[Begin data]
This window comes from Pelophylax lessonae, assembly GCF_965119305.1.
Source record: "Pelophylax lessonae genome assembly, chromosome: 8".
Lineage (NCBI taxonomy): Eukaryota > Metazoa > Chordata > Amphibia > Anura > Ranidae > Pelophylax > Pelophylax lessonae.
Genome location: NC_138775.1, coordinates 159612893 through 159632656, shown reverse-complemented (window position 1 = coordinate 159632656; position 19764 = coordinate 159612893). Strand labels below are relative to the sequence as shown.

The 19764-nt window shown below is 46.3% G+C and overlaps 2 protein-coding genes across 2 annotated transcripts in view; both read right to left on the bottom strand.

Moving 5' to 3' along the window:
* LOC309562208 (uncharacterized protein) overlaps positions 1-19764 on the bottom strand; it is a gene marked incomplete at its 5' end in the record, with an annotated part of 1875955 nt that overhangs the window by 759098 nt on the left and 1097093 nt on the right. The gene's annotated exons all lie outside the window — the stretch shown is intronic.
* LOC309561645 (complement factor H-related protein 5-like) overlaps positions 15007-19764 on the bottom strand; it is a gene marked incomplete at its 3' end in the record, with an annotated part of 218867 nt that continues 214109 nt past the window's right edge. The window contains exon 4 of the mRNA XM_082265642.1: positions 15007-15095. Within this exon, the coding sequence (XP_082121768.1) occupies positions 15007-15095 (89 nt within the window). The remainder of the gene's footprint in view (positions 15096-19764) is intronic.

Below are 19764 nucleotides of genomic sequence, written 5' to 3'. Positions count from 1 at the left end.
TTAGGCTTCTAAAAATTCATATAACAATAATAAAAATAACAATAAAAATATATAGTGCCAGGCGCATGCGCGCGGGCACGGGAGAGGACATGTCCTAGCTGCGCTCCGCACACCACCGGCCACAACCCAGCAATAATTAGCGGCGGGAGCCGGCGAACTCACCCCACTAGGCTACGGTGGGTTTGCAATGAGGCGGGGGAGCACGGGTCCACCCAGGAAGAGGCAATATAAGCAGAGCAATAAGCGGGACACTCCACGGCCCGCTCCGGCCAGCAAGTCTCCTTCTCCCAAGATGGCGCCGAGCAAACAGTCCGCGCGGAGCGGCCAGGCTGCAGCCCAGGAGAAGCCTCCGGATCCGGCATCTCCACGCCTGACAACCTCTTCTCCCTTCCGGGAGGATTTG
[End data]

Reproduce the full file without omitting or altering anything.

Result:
This window comes from Pelophylax lessonae, assembly GCF_965119305.1.
Source record: "Pelophylax lessonae genome assembly, chromosome: 8".
Lineage (NCBI taxonomy): Eukaryota > Metazoa > Chordata > Amphibia > Anura > Ranidae > Pelophylax > Pelophylax lessonae.
Genome location: NC_138775.1, coordinates 159612893 through 159632656, shown reverse-complemented (window position 1 = coordinate 159632656; position 19764 = coordinate 159612893). Strand labels below are relative to the sequence as shown.

The 19764-nt window shown below is 46.3% G+C and overlaps 2 protein-coding genes across 2 annotated transcripts in view; both read right to left on the bottom strand.

Moving 5' to 3' along the window:
* LOC309562208 (uncharacterized protein) overlaps positions 1-19764 on the bottom strand; it is a gene marked incomplete at its 5' end in the record, with an annotated part of 1875955 nt that overhangs the window by 759098 nt on the left and 1097093 nt on the right. The gene's annotated exons all lie outside the window — the stretch shown is intronic.
* LOC309561645 (complement factor H-related protein 5-like) overlaps positions 15007-19764 on the bottom strand; it is a gene marked incomplete at its 3' end in the record, with an annotated part of 218867 nt that continues 214109 nt past the window's right edge. The window contains exon 4 of the mRNA XM_082265642.1: positions 15007-15095. Within this exon, the coding sequence (XP_082121768.1) occupies positions 15007-15095 (89 nt within the window). The remainder of the gene's footprint in view (positions 15096-19764) is intronic.

Below are 19764 nucleotides of genomic sequence, written 5' to 3'. Positions count from 1 at the left end.
TTAGGCTTCTAAAAATTCATATAACAATAATAAAAATAACAATAAAAATATATAGTGCCAGGCGCATGCGCGCGGGCACGGGAGAGGACATGTCCTAGCTGCGCTCCGCACACCACCGGCCACAACCCAGCAATAATTAGCGGCGGGAGCCGGCGAACTCACCCCACTAGGCTACGGTGGGTTTGCAATGAGGCGGGGGAGCACGGGTCCACCCAGGAAGAGGCAATATAAGCAGAGCAATAAGCGGGACACTCCACGGCCCGCTCCGGCCAGCAAGTCTCCTTCTCCCAAGATGGCGCCGAGCAAACAGTCCGCGCGGAGCGGCCAGGCTGCAGCCCAGGAGAAGCCTCCGGATCCGGCATCTCCACGCCTGACAACCTCTTCTCCCTTCCGGGAGGATTTG